Honduras: No return to “business as usual”
“The crisis in Honduras does not end with the election results, the authorities cannot return to business as usual without ensuring human rights safeguards,” said Javier Zúñiga, head of the Amnesty International delegation in Honduras.
“There are dozens of people in Honduras still suffering the effects of the abuses carried out in the past five months. Failure to punish those responsible and to fix the malfunctioning system would open the door for more abuses in the future.”
During its visit to Honduras, Amnesty International’s delegation documented numerous cases of human rights abuses carried out since last June, when President Manuel Zelaya was forced into exile.
These included killings following excessive use of force, arbitrary arrests of demonstrators by police and military, indiscriminate and unnecessary use of tear gas, ill treatment of detainees in custody, violence against women, harassment of activists, journalists, lawyers and judges.
The organization found that members of the military assigned to law enforcement duties were involved in committing serious human rights violations such as killings following excessive use of force, arbitrary arrests and illegal raids.
Amnesty International also found that the civilian de facto authorities failed to do anything to prevent the indiscriminate use of tear gas against protesters. In some cases gas canisters were thrown inside offices.
Most people interviewed said that after being injured or made ill by the gas, they were too scared to seek medical assistance as police and military entered hospitals in order to intimidate them.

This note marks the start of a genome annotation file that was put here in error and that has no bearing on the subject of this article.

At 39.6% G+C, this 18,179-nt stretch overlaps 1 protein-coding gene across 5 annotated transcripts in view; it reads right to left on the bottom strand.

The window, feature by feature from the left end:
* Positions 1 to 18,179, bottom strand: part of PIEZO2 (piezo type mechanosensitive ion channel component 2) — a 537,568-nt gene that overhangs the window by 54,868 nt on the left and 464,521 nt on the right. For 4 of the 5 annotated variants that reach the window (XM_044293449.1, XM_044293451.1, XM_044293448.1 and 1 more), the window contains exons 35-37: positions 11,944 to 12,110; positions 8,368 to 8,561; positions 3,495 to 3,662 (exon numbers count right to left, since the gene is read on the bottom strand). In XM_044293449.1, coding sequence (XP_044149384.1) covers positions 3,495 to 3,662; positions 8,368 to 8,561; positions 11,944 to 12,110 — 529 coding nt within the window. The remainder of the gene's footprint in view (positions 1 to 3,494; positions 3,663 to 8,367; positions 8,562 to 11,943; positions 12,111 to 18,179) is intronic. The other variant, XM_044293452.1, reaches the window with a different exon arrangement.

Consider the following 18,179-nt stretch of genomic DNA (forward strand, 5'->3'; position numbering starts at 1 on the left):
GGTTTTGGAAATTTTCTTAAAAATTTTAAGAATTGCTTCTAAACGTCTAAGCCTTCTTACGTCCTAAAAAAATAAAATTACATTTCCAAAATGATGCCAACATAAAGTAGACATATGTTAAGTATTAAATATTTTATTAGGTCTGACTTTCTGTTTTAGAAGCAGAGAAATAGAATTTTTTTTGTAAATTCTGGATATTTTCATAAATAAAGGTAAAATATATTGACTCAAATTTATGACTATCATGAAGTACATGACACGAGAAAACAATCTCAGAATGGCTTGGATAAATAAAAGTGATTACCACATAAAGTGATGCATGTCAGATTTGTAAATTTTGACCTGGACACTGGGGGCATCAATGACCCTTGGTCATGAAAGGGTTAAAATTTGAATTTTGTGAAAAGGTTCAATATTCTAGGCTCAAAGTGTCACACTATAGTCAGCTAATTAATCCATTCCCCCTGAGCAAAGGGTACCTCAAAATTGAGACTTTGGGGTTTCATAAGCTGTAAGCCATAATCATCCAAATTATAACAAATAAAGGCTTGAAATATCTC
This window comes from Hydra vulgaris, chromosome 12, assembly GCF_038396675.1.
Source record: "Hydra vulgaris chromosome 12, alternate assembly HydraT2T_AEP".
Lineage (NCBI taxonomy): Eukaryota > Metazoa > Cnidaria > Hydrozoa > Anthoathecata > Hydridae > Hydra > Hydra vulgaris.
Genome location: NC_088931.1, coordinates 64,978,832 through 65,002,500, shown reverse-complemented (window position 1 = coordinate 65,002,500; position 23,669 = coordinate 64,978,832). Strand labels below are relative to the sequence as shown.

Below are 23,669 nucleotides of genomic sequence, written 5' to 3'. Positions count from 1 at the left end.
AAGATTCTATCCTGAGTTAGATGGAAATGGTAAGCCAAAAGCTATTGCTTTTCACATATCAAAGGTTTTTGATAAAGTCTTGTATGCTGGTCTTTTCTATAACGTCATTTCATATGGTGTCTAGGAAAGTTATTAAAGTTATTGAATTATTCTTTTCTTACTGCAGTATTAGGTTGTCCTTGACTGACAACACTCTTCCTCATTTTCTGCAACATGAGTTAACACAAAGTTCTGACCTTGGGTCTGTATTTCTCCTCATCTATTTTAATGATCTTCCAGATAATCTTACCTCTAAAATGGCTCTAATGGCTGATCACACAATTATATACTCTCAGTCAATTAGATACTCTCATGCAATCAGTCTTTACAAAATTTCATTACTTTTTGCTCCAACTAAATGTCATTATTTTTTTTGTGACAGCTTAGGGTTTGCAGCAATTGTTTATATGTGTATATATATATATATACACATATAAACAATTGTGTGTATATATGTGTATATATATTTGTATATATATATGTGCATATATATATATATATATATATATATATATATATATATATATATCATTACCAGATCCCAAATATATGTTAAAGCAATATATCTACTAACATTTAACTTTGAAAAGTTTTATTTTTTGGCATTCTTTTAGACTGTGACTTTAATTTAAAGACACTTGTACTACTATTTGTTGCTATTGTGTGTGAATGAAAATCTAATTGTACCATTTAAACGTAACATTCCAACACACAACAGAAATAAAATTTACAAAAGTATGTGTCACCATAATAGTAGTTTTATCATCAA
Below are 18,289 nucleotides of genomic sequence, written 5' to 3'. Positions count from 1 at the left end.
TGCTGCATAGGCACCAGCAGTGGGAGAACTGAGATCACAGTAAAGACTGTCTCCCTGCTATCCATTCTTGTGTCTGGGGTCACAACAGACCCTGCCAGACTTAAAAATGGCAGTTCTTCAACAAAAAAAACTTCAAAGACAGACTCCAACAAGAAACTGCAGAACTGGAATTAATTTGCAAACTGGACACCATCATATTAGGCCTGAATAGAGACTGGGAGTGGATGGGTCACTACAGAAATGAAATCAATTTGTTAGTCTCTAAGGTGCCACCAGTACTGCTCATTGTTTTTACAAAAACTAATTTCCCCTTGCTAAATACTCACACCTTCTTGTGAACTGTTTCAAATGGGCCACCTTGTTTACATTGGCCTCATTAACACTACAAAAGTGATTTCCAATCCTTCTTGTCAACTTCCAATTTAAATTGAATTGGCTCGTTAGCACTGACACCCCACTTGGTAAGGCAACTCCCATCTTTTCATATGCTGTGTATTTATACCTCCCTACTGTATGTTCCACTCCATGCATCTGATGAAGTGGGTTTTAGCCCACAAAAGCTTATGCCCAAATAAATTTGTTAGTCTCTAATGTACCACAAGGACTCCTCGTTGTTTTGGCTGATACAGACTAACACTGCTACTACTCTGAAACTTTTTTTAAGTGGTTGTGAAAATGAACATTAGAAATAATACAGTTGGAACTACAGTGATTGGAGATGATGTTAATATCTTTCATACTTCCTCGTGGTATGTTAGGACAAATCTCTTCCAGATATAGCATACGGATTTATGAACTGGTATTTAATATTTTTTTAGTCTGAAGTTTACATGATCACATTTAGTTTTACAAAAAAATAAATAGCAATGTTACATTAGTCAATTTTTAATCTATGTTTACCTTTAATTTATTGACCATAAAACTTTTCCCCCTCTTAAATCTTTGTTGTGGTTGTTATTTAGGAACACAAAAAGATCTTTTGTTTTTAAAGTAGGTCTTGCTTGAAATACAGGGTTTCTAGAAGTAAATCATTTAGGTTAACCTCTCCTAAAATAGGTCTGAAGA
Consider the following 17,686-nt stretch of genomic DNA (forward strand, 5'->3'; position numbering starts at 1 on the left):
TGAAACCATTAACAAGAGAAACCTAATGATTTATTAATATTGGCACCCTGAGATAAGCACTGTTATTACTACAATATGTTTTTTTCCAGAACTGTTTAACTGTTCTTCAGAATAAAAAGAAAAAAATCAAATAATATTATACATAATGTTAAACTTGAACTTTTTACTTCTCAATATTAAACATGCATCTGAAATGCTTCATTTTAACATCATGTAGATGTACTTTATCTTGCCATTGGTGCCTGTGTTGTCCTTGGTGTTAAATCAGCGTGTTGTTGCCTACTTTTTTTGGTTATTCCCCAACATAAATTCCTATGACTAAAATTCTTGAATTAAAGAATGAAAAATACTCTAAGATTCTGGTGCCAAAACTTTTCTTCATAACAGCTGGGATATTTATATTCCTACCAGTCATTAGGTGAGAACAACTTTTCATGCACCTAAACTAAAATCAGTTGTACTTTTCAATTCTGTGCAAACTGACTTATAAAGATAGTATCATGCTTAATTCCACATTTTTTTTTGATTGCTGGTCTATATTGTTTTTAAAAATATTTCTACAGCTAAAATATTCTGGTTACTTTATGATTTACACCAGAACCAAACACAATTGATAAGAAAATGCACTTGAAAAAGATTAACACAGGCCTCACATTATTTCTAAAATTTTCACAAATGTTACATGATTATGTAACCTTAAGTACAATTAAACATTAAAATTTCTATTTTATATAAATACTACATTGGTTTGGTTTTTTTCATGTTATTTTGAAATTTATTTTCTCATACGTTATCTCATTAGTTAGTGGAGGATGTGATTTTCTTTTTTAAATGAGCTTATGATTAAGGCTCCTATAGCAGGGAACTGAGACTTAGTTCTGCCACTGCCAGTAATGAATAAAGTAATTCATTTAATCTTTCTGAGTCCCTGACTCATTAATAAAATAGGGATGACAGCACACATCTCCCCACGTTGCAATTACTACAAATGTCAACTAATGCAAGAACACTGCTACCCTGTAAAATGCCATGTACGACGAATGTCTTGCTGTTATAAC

On 23 September, Marta (not her real name) was attacked by police while she was taking part in a demonstration. She was hit with a tear gas can, which burned her leg and caused her to have breathing problems. While she was hiding from the gases in a church, police caught up with her and hit her so badly they broke her arm. She didn’t go to the hospital until several days later because she was scared the police would harass her there. Her arm still hasn’t recovered and the burn to her leg is still visible.
“We spoke to people who still had eye irritation and burns to the skin several weeks after having been affected by tear gas,” said Javier Zúñiga. “Not only did police use gas against peaceful protesters and in enclosed buildings, doctors were not given information about the chemical substances used in the cans to enable them to treat victims properly.”
“The security forces’ use of tear gas raises questions about the level of training received that could have minimized the risks of serious injury or death,” said Javier Zúñiga.
Representatives of human rights organizations, journalists, lawyers and judges told Amnesty International about the threats and harassment they received for being seen as opposed to the de facto authorities.
Members of a national judges association were called to a hearing to account for their participation in peaceful demonstrations.
“During the crisis, institutions in Honduras have blatantly failed to protect basic human rights,” said Javier Zúñiga. “It is particularly worrying that in Honduras the conditions which enable human rights abusers to go unpunished exist.”
Amnesty International urged the future Honduran government to:
- Repeal all legislation, decrees and executive orders issued by the de facto authorities.
- Ensure the military return to their barracks and that their law enforcement function is withdrawn.
- Ensure that all members of the security forces are held accountable for human rights abuses committed between 28th June and end of November.
- Develop a National Plan for the protection of human rights.